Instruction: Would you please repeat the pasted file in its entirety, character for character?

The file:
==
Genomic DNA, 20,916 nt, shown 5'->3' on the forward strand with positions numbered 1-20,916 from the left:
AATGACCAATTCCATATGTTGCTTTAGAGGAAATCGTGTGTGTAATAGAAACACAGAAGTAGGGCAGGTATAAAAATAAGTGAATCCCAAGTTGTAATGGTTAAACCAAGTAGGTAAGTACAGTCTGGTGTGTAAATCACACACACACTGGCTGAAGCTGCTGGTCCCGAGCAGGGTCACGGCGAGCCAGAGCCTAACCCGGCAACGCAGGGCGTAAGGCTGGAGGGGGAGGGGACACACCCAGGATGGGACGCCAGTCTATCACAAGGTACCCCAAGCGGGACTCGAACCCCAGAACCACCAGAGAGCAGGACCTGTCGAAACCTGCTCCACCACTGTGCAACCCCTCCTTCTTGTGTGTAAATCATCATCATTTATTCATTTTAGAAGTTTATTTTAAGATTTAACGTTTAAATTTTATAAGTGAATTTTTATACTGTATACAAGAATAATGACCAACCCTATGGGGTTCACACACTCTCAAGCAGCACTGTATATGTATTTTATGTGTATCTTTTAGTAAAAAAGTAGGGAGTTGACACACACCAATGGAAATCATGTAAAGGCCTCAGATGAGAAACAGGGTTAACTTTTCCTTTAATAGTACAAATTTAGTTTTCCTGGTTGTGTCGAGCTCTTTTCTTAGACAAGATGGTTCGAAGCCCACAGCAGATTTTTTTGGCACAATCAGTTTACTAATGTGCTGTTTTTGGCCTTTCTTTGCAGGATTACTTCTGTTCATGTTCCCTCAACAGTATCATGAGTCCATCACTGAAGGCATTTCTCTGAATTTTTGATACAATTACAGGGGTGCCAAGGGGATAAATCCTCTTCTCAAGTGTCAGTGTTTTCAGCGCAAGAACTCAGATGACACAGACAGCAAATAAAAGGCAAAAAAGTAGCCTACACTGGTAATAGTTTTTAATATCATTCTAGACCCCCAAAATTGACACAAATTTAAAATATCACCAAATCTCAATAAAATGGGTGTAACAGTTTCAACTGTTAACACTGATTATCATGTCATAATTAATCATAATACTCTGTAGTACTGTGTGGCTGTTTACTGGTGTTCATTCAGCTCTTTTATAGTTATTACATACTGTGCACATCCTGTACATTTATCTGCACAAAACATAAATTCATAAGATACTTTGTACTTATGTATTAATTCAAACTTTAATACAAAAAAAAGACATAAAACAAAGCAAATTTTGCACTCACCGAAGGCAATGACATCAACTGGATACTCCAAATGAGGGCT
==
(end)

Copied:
Genomic DNA, 20,916 nt, shown 5'->3' on the forward strand with positions numbered 1-20,916 from the left:
AATGACCAATTCCATATGTTGCTTTAGAGGAAATCGTGTGTGTAATAGAAACACAGAAGTAGGGCAGGTATAAAAATAAGTGAATCCCAAGTTGTAATGGTTAAACCAAGTAGGTAAGTACAGTCTGGTGTGTAAATCACACACACACTGGCTGAAGCTGCTGGTCCCGAGCAGGGTCACGGCGAGCCAGAGCCTAACCCGGCAACGCAGGGCGTAAGGCTGGAGGGGGAGGGGACACACCCAGGATGGGACGCCAGTCTATCACAAGGTACCCCAAGCGGGACTCGAACCCCAGAACCACCAGAGAGCAGGACCTGTCGAAACCTGCTCCACCACTGTGCAACCCCTCCTTCTTGTGTGTAAATCATCATCATTTATTCATTTTAGAAGTTTATTTTAAGATTTAACGTTTAAATTTTATAAGTGAATTTTTATACTGTATACAAGAATAATGACCAACCCTATGGGGTTCACACACTCTCAAGCAGCACTGTATATGTATTTTATGTGTATCTTTTAGTAAAAAAGTAGGGAGTTGACACACACCAATGGAAATCATGTAAAGGCCTCAGATGAGAAACAGGGTTAACTTTTCCTTTAATAGTACAAATTTAGTTTTCCTGGTTGTGTCGAGCTCTTTTCTTAGACAAGATGGTTCGAAGCCCACAGCAGATTTTTTTGGCACAATCAGTTTACTAATGTGCTGTTTTTGGCCTTTCTTTGCAGGATTACTTCTGTTCATGTTCCCTCAACAGTATCATGAGTCCATCACTGAAGGCATTTCTCTGAATTTTTGATACAATTACAGGGGTGCCAAGGGGATAAATCCTCTTCTCAAGTGTCAGTGTTTTCAGCGCAAGAACTCAGATGACACAGACAGCAAATAAAAGGCAAAAAAGTAGCCTACACTGGTAATAGTTTTTAATATCATTCTAGACCCCCAAAATTGACACAAATTTAAAATATCACCAAATCTCAATAAAATGGGTGTAACAGTTTCAACTGTTAACACTGATTATCATGTCATAATTAATCATAATACTCTGTAGTACTGTGTGGCTGTTTACTGGTGTTCATTCAGCTCTTTTATAGTTATTACATACTGTGCACATCCTGTACATTTATCTGCACAAAACATAAATTCATAAGATACTTTGTACTTATGTATTAATTCAAACTTTAATACAAAAAAAAGACATAAAACAAAGCAAATTTTGCACTCACCGAAGGCAATGACATCAACTGGATACTCCAAATGAGGGCT